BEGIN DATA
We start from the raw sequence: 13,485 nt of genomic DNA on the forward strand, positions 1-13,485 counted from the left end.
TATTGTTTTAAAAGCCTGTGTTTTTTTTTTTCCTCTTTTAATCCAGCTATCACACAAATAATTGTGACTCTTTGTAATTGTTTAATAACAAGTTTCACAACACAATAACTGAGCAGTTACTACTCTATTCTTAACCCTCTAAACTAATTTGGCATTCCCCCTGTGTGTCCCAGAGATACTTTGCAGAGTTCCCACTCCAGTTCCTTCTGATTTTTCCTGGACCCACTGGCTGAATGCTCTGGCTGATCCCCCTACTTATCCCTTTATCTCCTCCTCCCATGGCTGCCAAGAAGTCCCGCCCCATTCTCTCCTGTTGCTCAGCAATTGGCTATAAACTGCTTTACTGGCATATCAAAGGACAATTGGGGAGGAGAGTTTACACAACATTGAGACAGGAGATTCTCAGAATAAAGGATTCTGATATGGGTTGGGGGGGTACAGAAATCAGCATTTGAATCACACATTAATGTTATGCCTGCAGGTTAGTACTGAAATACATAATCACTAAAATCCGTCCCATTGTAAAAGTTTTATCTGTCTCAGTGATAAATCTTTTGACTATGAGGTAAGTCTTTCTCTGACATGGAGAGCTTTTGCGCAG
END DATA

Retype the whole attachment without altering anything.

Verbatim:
We start from the raw sequence: 13,485 nt of genomic DNA on the forward strand, positions 1-13,485 counted from the left end.
TATTGTTTTAAAAGCCTGTGTTTTTTTTTTTCCTCTTTTAATCCAGCTATCACACAAATAATTGTGACTCTTTGTAATTGTTTAATAACAAGTTTCACAACACAATAACTGAGCAGTTACTACTCTATTCTTAACCCTCTAAACTAATTTGGCATTCCCCCTGTGTGTCCCAGAGATACTTTGCAGAGTTCCCACTCCAGTTCCTTCTGATTTTTCCTGGACCCACTGGCTGAATGCTCTGGCTGATCCCCCTACTTATCCCTTTATCTCCTCCTCCCATGGCTGCCAAGAAGTCCCGCCCCATTCTCTCCTGTTGCTCAGCAATTGGCTATAAACTGCTTTACTGGCATATCAAAGGACAATTGGGGAGGAGAGTTTACACAACATTGAGACAGGAGATTCTCAGAATAAAGGATTCTGATATGGGTTGGGGGGGTACAGAAATCAGCATTTGAATCACACATTAATGTTATGCCTGCAGGTTAGTACTGAAATACATAATCACTAAAATCCGTCCCATTGTAAAAGTTTTATCTGTCTCAGTGATAAATCTTTTGACTATGAGGTAAGTCTTTCTCTGACATGGAGAGCTTTTGCGCAG